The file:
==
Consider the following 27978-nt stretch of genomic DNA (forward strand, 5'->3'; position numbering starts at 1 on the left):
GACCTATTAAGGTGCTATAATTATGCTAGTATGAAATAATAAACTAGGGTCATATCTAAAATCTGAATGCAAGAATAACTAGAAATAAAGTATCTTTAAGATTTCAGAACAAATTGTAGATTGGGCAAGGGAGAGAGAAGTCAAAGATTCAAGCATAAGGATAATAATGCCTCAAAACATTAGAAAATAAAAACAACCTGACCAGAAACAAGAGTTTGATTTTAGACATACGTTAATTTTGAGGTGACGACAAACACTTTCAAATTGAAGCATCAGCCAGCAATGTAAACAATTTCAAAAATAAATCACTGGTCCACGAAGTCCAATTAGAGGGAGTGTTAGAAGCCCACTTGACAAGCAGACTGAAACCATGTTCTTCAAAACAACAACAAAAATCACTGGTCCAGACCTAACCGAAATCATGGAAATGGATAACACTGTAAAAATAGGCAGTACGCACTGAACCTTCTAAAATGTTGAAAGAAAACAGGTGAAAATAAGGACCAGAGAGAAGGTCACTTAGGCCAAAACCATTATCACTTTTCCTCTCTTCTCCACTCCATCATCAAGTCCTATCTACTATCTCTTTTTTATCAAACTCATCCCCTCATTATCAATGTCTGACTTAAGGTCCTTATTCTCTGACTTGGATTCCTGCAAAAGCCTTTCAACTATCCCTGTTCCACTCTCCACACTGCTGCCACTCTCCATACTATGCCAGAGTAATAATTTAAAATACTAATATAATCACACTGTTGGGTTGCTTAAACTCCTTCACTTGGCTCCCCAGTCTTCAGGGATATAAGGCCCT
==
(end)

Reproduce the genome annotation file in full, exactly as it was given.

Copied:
Consider the following 27978-nt stretch of genomic DNA (forward strand, 5'->3'; position numbering starts at 1 on the left):
GACCTATTAAGGTGCTATAATTATGCTAGTATGAAATAATAAACTAGGGTCATATCTAAAATCTGAATGCAAGAATAACTAGAAATAAAGTATCTTTAAGATTTCAGAACAAATTGTAGATTGGGCAAGGGAGAGAGAAGTCAAAGATTCAAGCATAAGGATAATAATGCCTCAAAACATTAGAAAATAAAAACAACCTGACCAGAAACAAGAGTTTGATTTTAGACATACGTTAATTTTGAGGTGACGACAAACACTTTCAAATTGAAGCATCAGCCAGCAATGTAAACAATTTCAAAAATAAATCACTGGTCCACGAAGTCCAATTAGAGGGAGTGTTAGAAGCCCACTTGACAAGCAGACTGAAACCATGTTCTTCAAAACAACAACAAAAATCACTGGTCCAGACCTAACCGAAATCATGGAAATGGATAACACTGTAAAAATAGGCAGTACGCACTGAACCTTCTAAAATGTTGAAAGAAAACAGGTGAAAATAAGGACCAGAGAGAAGGTCACTTAGGCCAAAACCATTATCACTTTTCCTCTCTTCTCCACTCCATCATCAAGTCCTATCTACTATCTCTTTTTTATCAAACTCATCCCCTCATTATCAATGTCTGACTTAAGGTCCTTATTCTCTGACTTGGATTCCTGCAAAAGCCTTTCAACTATCCCTGTTCCACTCTCCACACTGCTGCCACTCTCCATACTATGCCAGAGTAATAATTTAAAATACTAATATAATCACACTGTTGGGTTGCTTAAACTCCTTCACTTGGCTCCCCAGTCTTCAGGGATATAAGGCCCT